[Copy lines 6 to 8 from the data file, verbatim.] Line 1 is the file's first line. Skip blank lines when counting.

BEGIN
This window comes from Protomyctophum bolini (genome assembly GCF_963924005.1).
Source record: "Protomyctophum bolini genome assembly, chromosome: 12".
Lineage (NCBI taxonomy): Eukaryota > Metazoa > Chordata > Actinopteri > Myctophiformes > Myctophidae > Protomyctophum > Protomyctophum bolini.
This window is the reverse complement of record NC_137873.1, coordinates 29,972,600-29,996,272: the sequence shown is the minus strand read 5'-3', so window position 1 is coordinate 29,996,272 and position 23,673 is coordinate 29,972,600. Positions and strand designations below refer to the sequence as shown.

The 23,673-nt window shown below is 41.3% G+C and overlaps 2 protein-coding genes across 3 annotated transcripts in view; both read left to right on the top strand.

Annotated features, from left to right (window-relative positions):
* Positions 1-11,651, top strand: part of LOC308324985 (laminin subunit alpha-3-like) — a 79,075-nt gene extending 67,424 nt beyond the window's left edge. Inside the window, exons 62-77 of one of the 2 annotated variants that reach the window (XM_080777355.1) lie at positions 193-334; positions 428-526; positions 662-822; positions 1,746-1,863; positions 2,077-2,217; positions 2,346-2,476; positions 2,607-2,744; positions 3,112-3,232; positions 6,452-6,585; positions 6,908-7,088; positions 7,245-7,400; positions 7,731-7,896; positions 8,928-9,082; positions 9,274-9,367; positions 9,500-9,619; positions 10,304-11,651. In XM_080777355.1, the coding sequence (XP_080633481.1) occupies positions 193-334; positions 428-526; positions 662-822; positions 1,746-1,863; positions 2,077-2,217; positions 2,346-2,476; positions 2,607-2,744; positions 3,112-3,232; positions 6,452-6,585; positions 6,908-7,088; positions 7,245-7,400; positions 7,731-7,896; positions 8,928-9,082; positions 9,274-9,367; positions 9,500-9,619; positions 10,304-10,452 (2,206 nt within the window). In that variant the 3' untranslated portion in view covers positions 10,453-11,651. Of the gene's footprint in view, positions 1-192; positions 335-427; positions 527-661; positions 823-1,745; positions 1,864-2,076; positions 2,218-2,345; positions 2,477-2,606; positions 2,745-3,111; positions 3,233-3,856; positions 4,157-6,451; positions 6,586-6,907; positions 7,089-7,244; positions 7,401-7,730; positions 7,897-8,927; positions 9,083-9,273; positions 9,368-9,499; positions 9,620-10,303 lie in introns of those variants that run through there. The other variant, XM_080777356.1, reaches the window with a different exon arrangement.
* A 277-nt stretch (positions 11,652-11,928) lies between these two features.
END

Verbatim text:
Annotated features, from left to right (window-relative positions):
* Positions 1-11,651, top strand: part of LOC308324985 (laminin subunit alpha-3-like) — a 79,075-nt gene extending 67,424 nt beyond the window's left edge. Inside the window, exons 62-77 of one of the 2 annotated variants that reach the window (XM_080777355.1) lie at positions 193-334; positions 428-526; positions 662-822; positions 1,746-1,863; positions 2,077-2,217; positions 2,346-2,476; positions 2,607-2,744; positions 3,112-3,232; positions 6,452-6,585; positions 6,908-7,088; positions 7,245-7,400; positions 7,731-7,896; positions 8,928-9,082; positions 9,274-9,367; positions 9,500-9,619; positions 10,304-11,651. In XM_080777355.1, the coding sequence (XP_080633481.1) occupies positions 193-334; positions 428-526; positions 662-822; positions 1,746-1,863; positions 2,077-2,217; positions 2,346-2,476; positions 2,607-2,744; positions 3,112-3,232; positions 6,452-6,585; positions 6,908-7,088; positions 7,245-7,400; positions 7,731-7,896; positions 8,928-9,082; positions 9,274-9,367; positions 9,500-9,619; positions 10,304-10,452 (2,206 nt within the window). In that variant the 3' untranslated portion in view covers positions 10,453-11,651. Of the gene's footprint in view, positions 1-192; positions 335-427; positions 527-661; positions 823-1,745; positions 1,864-2,076; positions 2,218-2,345; positions 2,477-2,606; positions 2,745-3,111; positions 3,233-3,856; positions 4,157-6,451; positions 6,586-6,907; positions 7,089-7,244; positions 7,401-7,730; positions 7,897-8,927; positions 9,083-9,273; positions 9,368-9,499; positions 9,620-10,303 lie in introns of those variants that run through there. The other variant, XM_080777356.1, reaches the window with a different exon arrangement.
* A 277-nt stretch (positions 11,652-11,928) lies between these two features.